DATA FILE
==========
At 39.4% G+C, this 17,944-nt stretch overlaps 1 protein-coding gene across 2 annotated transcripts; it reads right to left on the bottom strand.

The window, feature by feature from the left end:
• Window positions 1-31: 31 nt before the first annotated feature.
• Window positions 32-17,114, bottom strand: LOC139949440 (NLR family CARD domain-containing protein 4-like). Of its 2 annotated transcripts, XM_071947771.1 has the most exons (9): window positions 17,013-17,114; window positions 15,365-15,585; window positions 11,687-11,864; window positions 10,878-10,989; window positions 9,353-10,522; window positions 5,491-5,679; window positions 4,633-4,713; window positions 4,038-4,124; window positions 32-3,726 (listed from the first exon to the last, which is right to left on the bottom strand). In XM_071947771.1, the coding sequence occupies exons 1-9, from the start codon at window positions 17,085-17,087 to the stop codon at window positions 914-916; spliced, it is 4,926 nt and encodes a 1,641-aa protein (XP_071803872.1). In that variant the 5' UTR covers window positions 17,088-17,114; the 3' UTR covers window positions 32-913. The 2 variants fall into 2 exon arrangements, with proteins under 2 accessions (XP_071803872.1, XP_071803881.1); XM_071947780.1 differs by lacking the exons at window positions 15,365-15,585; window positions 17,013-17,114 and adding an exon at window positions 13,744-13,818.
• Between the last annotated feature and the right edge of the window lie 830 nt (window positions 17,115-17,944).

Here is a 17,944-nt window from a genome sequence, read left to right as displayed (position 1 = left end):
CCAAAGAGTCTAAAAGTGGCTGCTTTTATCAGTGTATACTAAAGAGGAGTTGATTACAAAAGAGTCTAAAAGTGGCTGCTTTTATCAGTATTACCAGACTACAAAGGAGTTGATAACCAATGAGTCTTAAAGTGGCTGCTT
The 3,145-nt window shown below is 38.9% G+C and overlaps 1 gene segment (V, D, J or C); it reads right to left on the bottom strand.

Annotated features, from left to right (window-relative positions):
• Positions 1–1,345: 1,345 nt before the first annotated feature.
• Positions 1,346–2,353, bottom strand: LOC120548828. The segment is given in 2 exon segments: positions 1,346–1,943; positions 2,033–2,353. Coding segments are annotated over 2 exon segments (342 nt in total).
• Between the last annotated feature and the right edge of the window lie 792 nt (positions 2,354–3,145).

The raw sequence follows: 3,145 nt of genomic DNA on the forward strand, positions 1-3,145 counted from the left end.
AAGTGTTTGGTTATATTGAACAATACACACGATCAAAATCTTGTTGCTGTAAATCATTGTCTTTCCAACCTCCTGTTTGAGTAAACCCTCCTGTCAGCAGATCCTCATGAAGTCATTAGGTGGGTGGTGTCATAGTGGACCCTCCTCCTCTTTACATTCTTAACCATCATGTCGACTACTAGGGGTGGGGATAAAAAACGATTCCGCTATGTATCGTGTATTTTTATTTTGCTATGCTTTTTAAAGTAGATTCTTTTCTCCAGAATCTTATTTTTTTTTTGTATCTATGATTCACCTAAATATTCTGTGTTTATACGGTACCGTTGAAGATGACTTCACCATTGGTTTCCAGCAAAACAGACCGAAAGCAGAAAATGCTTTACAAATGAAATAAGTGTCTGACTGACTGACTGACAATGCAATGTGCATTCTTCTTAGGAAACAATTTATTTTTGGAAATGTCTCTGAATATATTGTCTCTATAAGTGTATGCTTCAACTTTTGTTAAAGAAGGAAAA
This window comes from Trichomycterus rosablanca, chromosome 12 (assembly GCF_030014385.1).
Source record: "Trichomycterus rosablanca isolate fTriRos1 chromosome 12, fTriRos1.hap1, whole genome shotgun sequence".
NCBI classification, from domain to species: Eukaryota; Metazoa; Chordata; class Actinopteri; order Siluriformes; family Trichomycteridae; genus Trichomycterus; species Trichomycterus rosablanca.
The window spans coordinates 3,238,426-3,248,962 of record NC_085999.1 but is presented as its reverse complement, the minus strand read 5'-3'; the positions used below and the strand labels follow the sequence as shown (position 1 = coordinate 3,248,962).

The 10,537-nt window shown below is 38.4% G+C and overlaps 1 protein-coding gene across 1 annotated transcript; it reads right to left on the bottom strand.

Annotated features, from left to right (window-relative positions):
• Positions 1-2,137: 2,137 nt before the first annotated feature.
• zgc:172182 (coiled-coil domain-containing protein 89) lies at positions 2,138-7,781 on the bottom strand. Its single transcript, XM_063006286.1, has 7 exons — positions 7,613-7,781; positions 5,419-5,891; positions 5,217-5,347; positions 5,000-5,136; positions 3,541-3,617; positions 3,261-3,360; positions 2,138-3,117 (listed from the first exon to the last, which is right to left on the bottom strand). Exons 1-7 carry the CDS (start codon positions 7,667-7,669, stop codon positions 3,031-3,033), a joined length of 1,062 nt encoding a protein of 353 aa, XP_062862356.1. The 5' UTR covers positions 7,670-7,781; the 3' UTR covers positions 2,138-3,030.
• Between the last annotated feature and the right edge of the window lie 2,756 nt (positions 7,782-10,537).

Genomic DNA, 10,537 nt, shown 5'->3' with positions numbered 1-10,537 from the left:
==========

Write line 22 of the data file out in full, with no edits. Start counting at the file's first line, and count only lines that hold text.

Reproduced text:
• zgc:172182 (coiled-coil domain-containing protein 89) lies at positions 2,138-7,781 on the bottom strand. Its single transcript, XM_063006286.1, has 7 exons — positions 7,613-7,781; positions 5,419-5,891; positions 5,217-5,347; positions 5,000-5,136; positions 3,541-3,617; positions 3,261-3,360; positions 2,138-3,117 (listed from the first exon to the last, which is right to left on the bottom strand). Exons 1-7 carry the CDS (start codon positions 7,667-7,669, stop codon positions 3,031-3,033), a joined length of 1,062 nt encoding a protein of 353 aa, XP_062862356.1. The 5' UTR covers positions 7,670-7,781; the 3' UTR covers positions 2,138-3,030.